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home : opinion : perspectives

10/20/2011 10:00:00 AM
What else besides Mass?

(Editor's note: Albany native Rev. Sean O'Brien, who grew up attending St. Pius X parish in Loudonville, is a graduate of St. Pius School, Bishop Maginn High School in Albany and Niagara University. While discerning his vocation, he worked with homeless youth at Covenant House in New York City. In 1991, he joined the Franciscan friars; he was ordained by Bishop Howard J. Hubbard in 1998 at St. Francis of Assisi Church in New York City. Today, he serves at a parish and other ministries in Florida.)

People are often curious about what a priest does all day. It's not uncommon to hear voices inquiring, "Father, aside from saying Mass on Sunday, what else do you do?"

Sometimes I feel ill-equipped to adequately describe a typical day in the life of a parish priest ministering in a busy urban parish like mine: Sacred Heart Church in Tampa, Fla.

Yes, we say Mass - usually, every day. The daily communicants who come through the doors of our 150-year-old church are from all walks of life: men and women who work downtown, housewives, tourists, police officers, students and homeless people looking for a place to rest their weary hearts.

They all bring their hopes and dreams, worries and concerns and place them on the table of the Lord, seeking to be fed with the presence of God's goodness, love and hope.

At Sacred Heart, the celebration of the Eucharist and the sacrament of Reconciliation are much-appreciated and well-attended. I am frequently reminded why they are called "visible expressions of God's invisible grace." It's a great honor and very humbling to be a minister of these special sacraments.

The mystery and wonder of God's grace is always without limit. Sometimes, it's revealed while grieving with family members gathered around the hospital bed of a loved one awaiting death; sometimes, it's transporting a homeless man to a nearby detox center to help him with his drug addiction; sometimes, it's listening to a student who struggles with the social and academic challenges of high school.

The wonder of God's grace is revealed while helping couples preparing to marry to better understand themselves and their future spouses, and by participating with dedicated parishioners seeking better ways to help the growing homeless population who walk our streets.

I dedicate a portion of my time to our parish school. I believe our schools can serve as great tools for evangelization for Catholic and non-Catholic students, when partnered with the Church community and dedicated parents.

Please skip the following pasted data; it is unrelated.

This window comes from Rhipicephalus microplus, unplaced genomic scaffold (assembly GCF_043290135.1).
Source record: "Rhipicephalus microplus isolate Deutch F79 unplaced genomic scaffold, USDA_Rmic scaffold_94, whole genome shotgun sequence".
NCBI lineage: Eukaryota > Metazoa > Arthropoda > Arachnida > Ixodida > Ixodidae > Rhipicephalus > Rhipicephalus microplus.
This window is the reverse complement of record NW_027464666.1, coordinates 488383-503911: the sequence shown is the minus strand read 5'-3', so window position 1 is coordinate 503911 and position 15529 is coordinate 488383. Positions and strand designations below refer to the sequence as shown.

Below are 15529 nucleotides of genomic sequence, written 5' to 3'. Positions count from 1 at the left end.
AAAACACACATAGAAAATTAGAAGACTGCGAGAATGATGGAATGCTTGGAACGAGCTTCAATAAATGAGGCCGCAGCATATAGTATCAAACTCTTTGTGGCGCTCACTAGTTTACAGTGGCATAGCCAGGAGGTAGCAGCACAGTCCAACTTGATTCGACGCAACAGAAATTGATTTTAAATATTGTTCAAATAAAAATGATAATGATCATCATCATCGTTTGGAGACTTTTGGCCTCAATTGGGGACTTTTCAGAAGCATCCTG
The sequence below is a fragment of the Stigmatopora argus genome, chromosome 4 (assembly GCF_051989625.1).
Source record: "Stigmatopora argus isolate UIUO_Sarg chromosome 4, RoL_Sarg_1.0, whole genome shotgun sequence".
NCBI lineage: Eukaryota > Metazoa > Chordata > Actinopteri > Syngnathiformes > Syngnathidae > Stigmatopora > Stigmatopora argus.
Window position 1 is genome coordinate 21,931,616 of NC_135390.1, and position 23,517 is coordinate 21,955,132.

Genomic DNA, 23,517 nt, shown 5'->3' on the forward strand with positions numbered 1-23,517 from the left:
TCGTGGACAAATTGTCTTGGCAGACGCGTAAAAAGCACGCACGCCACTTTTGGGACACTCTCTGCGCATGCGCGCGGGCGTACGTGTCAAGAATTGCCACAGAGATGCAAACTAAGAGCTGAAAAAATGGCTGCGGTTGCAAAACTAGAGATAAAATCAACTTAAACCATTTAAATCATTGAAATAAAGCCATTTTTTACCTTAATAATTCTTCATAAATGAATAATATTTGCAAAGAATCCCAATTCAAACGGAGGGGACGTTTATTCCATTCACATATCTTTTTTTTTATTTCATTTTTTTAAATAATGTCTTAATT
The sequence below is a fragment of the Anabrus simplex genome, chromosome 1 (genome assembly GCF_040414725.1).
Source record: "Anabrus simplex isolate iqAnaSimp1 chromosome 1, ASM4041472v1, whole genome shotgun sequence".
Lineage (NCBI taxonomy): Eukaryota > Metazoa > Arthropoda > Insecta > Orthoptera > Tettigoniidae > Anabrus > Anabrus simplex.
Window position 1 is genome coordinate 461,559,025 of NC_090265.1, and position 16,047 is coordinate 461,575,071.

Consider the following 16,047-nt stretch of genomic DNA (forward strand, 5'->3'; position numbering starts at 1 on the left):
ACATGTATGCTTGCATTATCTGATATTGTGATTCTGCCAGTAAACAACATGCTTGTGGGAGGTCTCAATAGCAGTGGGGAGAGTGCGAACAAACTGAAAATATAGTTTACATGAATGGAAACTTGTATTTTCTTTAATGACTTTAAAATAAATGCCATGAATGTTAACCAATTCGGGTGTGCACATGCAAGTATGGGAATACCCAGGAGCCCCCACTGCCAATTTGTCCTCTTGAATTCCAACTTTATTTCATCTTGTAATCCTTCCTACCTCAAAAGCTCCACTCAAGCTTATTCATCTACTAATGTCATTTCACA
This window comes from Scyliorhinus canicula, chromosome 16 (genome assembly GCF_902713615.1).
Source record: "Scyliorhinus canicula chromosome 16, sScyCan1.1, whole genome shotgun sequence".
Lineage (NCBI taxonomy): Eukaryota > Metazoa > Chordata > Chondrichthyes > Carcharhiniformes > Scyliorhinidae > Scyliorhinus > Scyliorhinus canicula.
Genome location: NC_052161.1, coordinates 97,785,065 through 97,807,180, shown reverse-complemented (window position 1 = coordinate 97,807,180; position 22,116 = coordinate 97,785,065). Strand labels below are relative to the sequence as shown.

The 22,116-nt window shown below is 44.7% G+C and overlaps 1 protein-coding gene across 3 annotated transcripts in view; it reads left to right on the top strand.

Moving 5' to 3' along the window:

As a middle-school religion teacher, I know that if the material I intend to teach is to have any meaning for the students, it has to be presented creatively and be relevant to their world. As a result, my lesson plans often include activities such as sharing in a real Passover meal, painting the story of St. Francis on my classroom windows, performing puppet shows rooted in Gospel parables or engaging the students in a competitive game of "Scripture Jeopardy."

Frequently, I am reminded why children often serve as our greatest teachers, and how God's grace continues to reveal itself in surprising ways. Once, at the beginning of a class, while impatiently telling the students to hurry and get ready for the work we had to review, a quiet voice echoed from the back of the room: "Father Sean, we forgot to pray."

And I'm the religion teacher?

Another special ministry where the surprise of God's grace pours forth occurs at Orient Road Jail. The orange-uniformed, tattooed women who come to Mass are always grateful and appreciative for our time and efforts. Their burdened lives seek answers, meaning and something to hope for. We listen to their stories of sorrow and regret and remind them about the power of God's grace and to never give up.

Some eventually find their way to Sacred Heart to convey their thanks, to share their new hopes and sing out, "I once was blind, but now I see."

Of course, my life as a priest is filled with many other wonderful experiences, but it only makes sense within the context of my Franciscan vocation. My brother friars with whom I live, work and pray continue to encourage, inspire and challenge me to live the Gospel of Jesus Christ in the spirit of St. Francis of Assisi.

I am forever grateful for the countless ways God's grace is revealed through them, and I seek always to remain open to how it may continue through me.

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